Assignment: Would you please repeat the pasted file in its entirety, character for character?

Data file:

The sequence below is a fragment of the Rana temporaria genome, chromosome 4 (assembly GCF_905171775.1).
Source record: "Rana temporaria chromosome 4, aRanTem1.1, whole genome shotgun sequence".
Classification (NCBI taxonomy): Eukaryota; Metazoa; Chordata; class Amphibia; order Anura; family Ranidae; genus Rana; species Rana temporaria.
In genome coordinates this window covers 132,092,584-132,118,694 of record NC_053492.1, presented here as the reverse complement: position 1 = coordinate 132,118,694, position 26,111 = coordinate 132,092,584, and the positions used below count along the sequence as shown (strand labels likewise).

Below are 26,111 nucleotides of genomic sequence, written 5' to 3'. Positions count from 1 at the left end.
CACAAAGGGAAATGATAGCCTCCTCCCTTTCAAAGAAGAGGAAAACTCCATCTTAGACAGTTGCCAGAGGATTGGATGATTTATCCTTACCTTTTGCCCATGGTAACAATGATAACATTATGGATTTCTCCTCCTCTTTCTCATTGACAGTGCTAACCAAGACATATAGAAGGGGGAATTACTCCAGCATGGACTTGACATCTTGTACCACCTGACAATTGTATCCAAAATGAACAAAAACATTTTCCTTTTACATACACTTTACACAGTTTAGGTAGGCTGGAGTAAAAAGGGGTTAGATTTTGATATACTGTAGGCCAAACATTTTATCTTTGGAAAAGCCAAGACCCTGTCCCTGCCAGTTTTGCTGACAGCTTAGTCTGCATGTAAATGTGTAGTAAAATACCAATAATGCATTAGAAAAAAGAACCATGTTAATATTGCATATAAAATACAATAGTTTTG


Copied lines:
The sequence below is a fragment of the Rana temporaria genome, chromosome 4 (assembly GCF_905171775.1).
Source record: "Rana temporaria chromosome 4, aRanTem1.1, whole genome shotgun sequence".
Classification (NCBI taxonomy): Eukaryota; Metazoa; Chordata; class Amphibia; order Anura; family Ranidae; genus Rana; species Rana temporaria.
In genome coordinates this window covers 132,092,584-132,118,694 of record NC_053492.1, presented here as the reverse complement: position 1 = coordinate 132,118,694, position 26,111 = coordinate 132,092,584, and the positions used below count along the sequence as shown (strand labels likewise).

Below are 26,111 nucleotides of genomic sequence, written 5' to 3'. Positions count from 1 at the left end.
CACAAAGGGAAATGATAGCCTCCTCCCTTTCAAAGAAGAGGAAAACTCCATCTTAGACAGTTGCCAGAGGATTGGATGATTTATCCTTACCTTTTGCCCATGGTAACAATGATAACATTATGGATTTCTCCTCCTCTTTCTCATTGACAGTGCTAACCAAGACATATAGAAGGGGGAATTACTCCAGCATGGACTTGACATCTTGTACCACCTGACAATTGTATCCAAAATGAACAAAAACATTTTCCTTTTACATACACTTTACACAGTTTAGGTAGGCTGGAGTAAAAAGGGGTTAGATTTTGATATACTGTAGGCCAAACATTTTATCTTTGGAAAAGCCAAGACCCTGTCCCTGCCAGTTTTGCTGACAGCTTAGTCTGCATGTAAATGTGTAGTAAAATACCAATAATGCATTAGAAAAAAGAACCATGTTAATATTGCATATAAAATACAATAGTTTTG